With the end of the year right upon us, we must start to think about our tax obligations from 2013, and how we claim our charitable donations can result in significant deductions or heartbreaking penalties. Julian Omidi discusses charitable donation deductions, and the different traps we must try to avoid.
In 1942, heavyweight champion Joe Louis enlisted in the United States Army, and spent a majority of World War II fighting in exhibitions for the war effort. He drew from his own resources for years without ever receiving compensation, all the while making celebrity appearances for the benefit of the United States Armed Forces. All told, he fought in 96 bouts and raised nearly $100,000 for the war effort.
His reward? To be hounded by the IRS for the rest of his life because the money he raised for the war was documented as income, not as a charitable donation.
Yes, charitable donation mistakes can not only render tax deductions moot, they can also be very, very expensive. By all means, give generously to charities, and we certainly hope that the spirit with which the money is given is the spirit of kindness and not solely for the purpose of future tax deductions. But, it is extremely important that the donations are documented and filed properly.
One mistake donors make is continuing to claim donations exactly the same way year after year without ever evaluating new tax laws and regulations. Just because you’ve given stock to charity for the past few decades doesn’t mean that the IRS will continue to view it in the same way forever. For example, many people don’t realize that stock held for under a year is considered a “short term” gain, and the donor isn’t allowed to deduct market value the way he/she would with stock held for more than a year. Also, don’t directly donate securities that are of lower value than the tax cost. According to Justin T. Miller, the better strategy would be to sell the low-value securities, donate that money to charity and report the capitol loss.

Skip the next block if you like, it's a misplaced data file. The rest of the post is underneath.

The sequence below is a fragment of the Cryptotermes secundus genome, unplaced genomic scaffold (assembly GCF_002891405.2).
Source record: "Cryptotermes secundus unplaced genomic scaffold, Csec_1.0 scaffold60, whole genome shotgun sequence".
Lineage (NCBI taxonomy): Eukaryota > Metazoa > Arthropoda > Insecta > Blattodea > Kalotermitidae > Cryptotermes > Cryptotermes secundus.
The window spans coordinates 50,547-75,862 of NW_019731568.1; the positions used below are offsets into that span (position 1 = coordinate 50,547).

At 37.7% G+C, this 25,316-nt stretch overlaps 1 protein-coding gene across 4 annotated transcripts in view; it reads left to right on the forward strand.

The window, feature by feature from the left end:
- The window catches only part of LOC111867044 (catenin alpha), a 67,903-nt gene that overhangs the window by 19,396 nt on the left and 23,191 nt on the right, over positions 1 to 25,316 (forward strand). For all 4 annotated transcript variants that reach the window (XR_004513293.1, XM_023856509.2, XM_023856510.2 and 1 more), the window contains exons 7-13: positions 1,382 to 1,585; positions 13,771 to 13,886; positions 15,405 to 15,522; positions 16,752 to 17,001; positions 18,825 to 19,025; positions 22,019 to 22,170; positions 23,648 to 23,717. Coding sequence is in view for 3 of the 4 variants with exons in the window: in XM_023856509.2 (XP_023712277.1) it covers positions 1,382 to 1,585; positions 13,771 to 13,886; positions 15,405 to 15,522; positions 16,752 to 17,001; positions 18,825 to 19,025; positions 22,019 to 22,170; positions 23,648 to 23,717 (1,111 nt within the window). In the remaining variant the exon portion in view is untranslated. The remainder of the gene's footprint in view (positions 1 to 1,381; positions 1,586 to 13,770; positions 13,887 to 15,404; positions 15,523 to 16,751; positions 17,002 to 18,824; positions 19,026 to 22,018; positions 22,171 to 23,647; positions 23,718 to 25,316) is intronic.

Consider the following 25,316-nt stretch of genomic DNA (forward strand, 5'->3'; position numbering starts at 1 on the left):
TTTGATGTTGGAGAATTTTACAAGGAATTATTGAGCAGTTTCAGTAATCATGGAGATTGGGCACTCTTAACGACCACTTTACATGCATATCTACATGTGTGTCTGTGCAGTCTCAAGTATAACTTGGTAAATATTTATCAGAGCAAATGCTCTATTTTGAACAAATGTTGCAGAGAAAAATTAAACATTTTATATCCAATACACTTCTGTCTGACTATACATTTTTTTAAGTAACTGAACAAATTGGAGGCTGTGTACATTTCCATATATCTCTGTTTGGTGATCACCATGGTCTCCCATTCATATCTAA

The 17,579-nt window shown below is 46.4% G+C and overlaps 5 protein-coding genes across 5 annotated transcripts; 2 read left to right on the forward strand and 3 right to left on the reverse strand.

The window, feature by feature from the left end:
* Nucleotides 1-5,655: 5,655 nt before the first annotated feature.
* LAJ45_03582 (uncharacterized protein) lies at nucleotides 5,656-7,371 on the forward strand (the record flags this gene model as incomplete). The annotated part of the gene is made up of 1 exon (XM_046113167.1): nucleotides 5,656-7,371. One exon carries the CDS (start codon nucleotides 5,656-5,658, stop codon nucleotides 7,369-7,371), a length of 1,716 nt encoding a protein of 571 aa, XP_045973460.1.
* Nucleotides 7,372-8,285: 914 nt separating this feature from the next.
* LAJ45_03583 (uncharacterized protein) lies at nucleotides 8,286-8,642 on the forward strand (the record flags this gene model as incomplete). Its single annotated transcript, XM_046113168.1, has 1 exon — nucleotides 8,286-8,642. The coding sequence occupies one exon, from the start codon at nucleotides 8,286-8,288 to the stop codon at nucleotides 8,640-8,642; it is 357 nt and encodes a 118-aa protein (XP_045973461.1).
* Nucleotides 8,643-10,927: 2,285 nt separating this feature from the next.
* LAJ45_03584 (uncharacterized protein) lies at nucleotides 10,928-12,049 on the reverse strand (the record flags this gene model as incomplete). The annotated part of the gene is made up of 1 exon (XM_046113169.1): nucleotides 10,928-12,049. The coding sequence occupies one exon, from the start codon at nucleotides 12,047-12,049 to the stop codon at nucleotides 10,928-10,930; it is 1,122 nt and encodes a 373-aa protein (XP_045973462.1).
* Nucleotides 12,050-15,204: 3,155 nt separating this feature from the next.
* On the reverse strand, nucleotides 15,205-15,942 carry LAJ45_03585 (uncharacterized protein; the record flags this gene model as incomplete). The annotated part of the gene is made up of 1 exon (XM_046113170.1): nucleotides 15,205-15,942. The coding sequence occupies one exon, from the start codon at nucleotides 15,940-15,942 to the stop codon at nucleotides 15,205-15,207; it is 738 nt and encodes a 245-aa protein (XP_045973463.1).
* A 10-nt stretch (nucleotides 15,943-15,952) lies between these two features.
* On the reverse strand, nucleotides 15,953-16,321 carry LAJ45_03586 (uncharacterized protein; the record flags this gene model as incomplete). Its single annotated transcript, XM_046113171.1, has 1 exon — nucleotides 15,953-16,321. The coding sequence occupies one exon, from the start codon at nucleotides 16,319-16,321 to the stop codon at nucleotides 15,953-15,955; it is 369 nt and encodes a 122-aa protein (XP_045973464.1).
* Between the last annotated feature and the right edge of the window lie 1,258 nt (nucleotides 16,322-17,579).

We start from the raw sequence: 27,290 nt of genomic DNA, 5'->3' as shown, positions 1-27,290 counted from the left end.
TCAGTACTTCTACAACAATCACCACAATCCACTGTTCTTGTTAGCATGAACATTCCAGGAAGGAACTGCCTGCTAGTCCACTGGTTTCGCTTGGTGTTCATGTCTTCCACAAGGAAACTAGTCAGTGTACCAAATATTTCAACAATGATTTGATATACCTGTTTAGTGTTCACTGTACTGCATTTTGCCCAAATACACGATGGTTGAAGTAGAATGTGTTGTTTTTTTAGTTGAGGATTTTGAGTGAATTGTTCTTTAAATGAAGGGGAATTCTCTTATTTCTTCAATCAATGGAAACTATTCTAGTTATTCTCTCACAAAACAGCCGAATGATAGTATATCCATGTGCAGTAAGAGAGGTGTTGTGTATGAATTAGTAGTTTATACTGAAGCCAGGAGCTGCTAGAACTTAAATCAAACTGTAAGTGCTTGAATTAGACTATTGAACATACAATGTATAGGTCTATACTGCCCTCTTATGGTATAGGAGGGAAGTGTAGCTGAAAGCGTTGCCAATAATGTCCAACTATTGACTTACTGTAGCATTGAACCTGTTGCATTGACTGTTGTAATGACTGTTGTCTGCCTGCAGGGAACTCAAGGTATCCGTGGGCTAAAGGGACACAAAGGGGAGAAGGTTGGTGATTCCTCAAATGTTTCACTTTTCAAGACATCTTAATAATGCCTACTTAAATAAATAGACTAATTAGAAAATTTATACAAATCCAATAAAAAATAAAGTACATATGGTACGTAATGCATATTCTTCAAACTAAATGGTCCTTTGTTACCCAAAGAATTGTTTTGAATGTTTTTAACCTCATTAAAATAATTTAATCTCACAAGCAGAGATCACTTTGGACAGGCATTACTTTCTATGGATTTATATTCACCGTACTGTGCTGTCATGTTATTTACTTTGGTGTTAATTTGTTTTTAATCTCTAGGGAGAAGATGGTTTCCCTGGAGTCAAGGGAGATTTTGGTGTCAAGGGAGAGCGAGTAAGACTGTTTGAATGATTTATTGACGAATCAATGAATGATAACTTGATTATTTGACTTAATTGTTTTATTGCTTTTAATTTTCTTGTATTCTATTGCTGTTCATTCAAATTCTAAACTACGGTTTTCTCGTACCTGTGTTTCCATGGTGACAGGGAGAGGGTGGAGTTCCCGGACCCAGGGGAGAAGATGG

Another easily avoidable mistake is failing to get a receipt for your donation, which delineates the value of the donation and anything you might have received in return (donations to the National Public Broadcasting Service in exchange for a DVD set, for example). It is critical to get a written acknowledgement of the donation in a timely manner, with the date of issuance clearly printed. If something was given in exchange for the donation, the value of the gift received must be documented.
Speaking of the value of gifts, if a non-monetary gift was made to a charity – a used car, a painting, etc. – it is important to have the value of the item appraised by an IRS qualified appraiser. If you want to make a donation of clothing, furniture or collectibles and intend to have the value deducted, contact a tax professional before the donation to help you through the process to avoid major legal troubles later on.
Lastly, do not try to make charitable deductions for non-qualified institutions. If you’ve given money to panhandlers on the street throughout the year, you can’t claim it.
 Herman, Tom: Giving to Charity? Watch Out for these Tax Traps 12/15/2013 Wall Street Journal http://online.wsj.com/news/articles/SB10001424052702304644104579192032464972384
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